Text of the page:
No way. Earlier this week, Thompson, henchwoman Jeanne Clarke Harris, and two Thompson straw donors had the next hearings in their cases, each scheduled for this month, moved to late May. They join other Thompson associates Vernon Hawkins, Mark Long, and Kelvin Robinson on the endless carousel of delayed hearings.
Given the elaborate logic of the plea deals—people with dirt on Thompson can't be sentenced until he finishes cooperating, and he can't finish cooperating until the feds charge or give up on Gray—this could go on for even longer. Prosecutors' explanation for the delayed hearings: "the defendant's cooperation in the on-going criminal investigation." A spokesman for U.S. Attorney Ron Machen didn't respond to LL's request for comment about the investigation into Gray, who has repeatedly said he didn't do anything wrong.
Read more Federal Prosecutors Are Still Taking Their Time with Jeff Thompson
Shifting responsibilities set up clash between mayor's office and Attorney General Karl Racine. [Post]
Ward 4 candidate Brandon Todd declared bankruptcy over credit card debts. [LL]
Charter board revokes charter for Dorothy I. Height Community Academy charter. [Post]
Running changes a homeless man's life. [WAMU]
Metro stayed mum on busted emergency radio network. [Post]
Photo by Darrow Montgomery
Ward 4 candidate Brandon Todd is set to sweep his 14 opponents in the Ward 4 special election. Thanks to an endorsement from mentor Muriel Bowser and a campaign treasury that has surpassed his rivals' bank accounts by nearly $200,000, the April 28 race looks to be less of an election and more of a coronation.
But Todd hasn't always had such good fortune. A decade ago, when he was in his early 20s, Todd filed for bankruptcy over more than $20,000 in debts, according to documents filed in federal court.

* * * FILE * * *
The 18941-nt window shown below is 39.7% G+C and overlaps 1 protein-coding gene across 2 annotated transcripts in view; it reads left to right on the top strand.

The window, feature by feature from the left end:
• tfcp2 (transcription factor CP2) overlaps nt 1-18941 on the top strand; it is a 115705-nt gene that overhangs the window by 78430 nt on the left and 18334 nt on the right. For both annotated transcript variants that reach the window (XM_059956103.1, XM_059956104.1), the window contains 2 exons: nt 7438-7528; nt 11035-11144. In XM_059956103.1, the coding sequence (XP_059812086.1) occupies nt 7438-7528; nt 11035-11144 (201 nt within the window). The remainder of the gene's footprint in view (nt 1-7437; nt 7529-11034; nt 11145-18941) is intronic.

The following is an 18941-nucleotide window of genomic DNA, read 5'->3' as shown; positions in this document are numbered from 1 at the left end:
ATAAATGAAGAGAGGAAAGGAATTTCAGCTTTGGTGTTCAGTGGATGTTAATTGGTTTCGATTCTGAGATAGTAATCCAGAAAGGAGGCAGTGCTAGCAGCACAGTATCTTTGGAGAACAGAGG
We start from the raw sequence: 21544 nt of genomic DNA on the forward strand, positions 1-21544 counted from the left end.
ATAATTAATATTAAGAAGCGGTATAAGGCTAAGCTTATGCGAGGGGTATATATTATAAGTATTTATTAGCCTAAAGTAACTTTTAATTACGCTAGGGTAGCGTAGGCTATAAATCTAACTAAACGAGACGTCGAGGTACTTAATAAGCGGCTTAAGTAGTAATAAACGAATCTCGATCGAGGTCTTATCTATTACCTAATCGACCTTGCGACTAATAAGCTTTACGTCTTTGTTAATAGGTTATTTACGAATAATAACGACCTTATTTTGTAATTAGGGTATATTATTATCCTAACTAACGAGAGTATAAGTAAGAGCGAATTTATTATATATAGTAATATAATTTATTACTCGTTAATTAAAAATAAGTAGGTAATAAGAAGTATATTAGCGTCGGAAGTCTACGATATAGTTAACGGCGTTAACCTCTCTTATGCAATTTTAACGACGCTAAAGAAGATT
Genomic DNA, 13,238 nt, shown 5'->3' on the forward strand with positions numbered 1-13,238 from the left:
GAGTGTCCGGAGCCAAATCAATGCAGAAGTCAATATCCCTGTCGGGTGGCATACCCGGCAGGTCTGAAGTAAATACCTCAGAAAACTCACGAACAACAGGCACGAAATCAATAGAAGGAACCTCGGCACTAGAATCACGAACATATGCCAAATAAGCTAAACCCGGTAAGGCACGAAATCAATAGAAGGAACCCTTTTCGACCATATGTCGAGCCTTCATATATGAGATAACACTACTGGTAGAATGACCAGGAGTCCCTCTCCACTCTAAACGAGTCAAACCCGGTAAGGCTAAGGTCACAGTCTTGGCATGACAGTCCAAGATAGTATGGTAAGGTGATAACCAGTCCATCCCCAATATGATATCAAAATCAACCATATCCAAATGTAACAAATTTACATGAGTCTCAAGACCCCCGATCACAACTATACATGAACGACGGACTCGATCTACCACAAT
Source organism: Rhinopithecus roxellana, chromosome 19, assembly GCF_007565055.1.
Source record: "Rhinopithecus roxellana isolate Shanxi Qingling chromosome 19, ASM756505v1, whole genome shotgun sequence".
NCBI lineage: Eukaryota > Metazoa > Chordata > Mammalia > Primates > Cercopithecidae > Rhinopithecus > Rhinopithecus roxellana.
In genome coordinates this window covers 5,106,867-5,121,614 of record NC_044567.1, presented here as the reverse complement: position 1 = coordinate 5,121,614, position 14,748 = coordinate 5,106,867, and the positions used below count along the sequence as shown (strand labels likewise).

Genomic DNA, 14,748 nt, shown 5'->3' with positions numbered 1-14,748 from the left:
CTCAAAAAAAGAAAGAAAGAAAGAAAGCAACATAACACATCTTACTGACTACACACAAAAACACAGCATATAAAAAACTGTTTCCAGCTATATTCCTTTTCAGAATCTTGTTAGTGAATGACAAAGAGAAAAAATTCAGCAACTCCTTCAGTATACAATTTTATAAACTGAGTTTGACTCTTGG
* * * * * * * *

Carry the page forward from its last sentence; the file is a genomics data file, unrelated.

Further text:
Many of Todd's debts came in the form of credit card debts to luxury clothing stores. In a January 2005 listing of his creditors, Todd describes $1,724 owed to Bloomingdale's, $646 owed to J. Crew, $1,458 owed to Macy's, $450 owed to Neiman Marcus, $2,134 owed to Nordstrom, and $1,650 owed to Saks Fifth Avenue. Todd owed the biggest share of his $20,637 in total debts to First Financial Bank, a South Dakota-based bank that he owed $7,371.
Read more Leading Ward 4 Candidate Filed for Bankruptcy in 2005 Over Debts to J. Crew, Nordstrom, Others
Councilmembers scrap over proposed school for minority young men. [LL]
Emergency legislation might not help Museum Square tenants after all. [Housing Complex]
Burglar who targeted elderly, including Muriel Bowser's parents, gets nine years. [Post]
Where the childless singles are living in the District. [Housing Complex]
Metro will replace carpet with... more carpet. [WBJ]
Read more LL Links
There’s no controversy over whether the District’s black and Latino boys need help. They score worse on standardized tests than their white counterparts. They’re less likely to attend school, and even when they do, they take longer to graduate.
Just how the District government should help them, though, has created a lot of controversy. Last month, D.C. Public Schools Chancellor Kaya Henderson, backed by Mayor Muriel Bowser, announced a $20 million plan to help minority boys. A currently undisclosed amount of money from the “Empowering Males of Color” initiative will go to starting an all-boys school in Ward 7 or 8.
Who could object to that, right? As it turns out, Ward 3 Councilmember Mary Cheh. Three weeks after Henderson’s announcement, Cheh’s office published a letter she sent to Attorney General Karl Racine about Henderson’s new program. Her question for Racine: Is this even legal?
The sight of Cheh, who represents many of the District’s wealthiest (and whitest) residents, questioning a program meant to help some of its poorest isn’t what LL would call a good look. The dispute has opened a gap between Cheh and other councilmembers, and threatens to quash one of the first major initiatives of Bowser’s administration. It’s also one of the first tests for the District’s first elected attorney general.
Read more Minority Report: Proposed School for Black and Latino Boys Faces Potential Title IX Challenge